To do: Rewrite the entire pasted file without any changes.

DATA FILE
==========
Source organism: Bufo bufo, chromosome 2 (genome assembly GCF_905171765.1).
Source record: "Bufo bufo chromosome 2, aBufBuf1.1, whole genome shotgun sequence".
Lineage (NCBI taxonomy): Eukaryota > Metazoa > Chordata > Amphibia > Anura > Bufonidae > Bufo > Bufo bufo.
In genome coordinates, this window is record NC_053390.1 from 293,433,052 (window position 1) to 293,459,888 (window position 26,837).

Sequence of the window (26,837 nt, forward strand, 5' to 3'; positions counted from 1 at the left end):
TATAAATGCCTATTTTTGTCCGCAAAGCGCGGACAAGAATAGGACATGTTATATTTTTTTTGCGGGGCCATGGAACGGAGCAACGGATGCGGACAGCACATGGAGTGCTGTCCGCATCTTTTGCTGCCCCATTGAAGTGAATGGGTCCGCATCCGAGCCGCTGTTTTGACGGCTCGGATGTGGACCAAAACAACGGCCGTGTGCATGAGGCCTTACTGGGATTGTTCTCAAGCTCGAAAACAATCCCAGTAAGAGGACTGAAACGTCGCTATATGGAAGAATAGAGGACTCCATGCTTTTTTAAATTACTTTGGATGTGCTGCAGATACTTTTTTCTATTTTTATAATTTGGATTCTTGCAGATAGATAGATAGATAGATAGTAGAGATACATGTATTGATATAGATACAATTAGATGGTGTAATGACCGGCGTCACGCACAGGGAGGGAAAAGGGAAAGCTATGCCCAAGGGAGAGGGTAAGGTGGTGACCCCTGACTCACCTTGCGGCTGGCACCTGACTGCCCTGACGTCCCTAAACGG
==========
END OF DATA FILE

Source organism: Bufo bufo, chromosome 2 (genome assembly GCF_905171765.1).
Source record: "Bufo bufo chromosome 2, aBufBuf1.1, whole genome shotgun sequence".
Lineage (NCBI taxonomy): Eukaryota > Metazoa > Chordata > Amphibia > Anura > Bufonidae > Bufo > Bufo bufo.
In genome coordinates, this window is record NC_053390.1 from 293,433,052 (window position 1) to 293,459,888 (window position 26,837).

Sequence of the window (26,837 nt, forward strand, 5' to 3'; positions counted from 1 at the left end):
TATAAATGCCTATTTTTGTCCGCAAAGCGCGGACAAGAATAGGACATGTTATATTTTTTTTGCGGGGCCATGGAACGGAGCAACGGATGCGGACAGCACATGGAGTGCTGTCCGCATCTTTTGCTGCCCCATTGAAGTGAATGGGTCCGCATCCGAGCCGCTGTTTTGACGGCTCGGATGTGGACCAAAACAACGGCCGTGTGCATGAGGCCTTACTGGGATTGTTCTCAAGCTCGAAAACAATCCCAGTAAGAGGACTGAAACGTCGCTATATGGAAGAATAGAGGACTCCATGCTTTTTTAAATTACTTTGGATGTGCTGCAGATACTTTTTTCTATTTTTATAATTTGGATTCTTGCAGATAGATAGATAGATAGATAGTAGAGATACATGTATTGATATAGATACAATTAGATGGTGTAATGACCGGCGTCACGCACAGGGAGGGAAAAGGGAAAGCTATGCCCAAGGGAGAGGGTAAGGTGGTGACCCCTGACTCACCTTGCGGCTGGCACCTGACTGCCCTGACGTCCCTAAACGG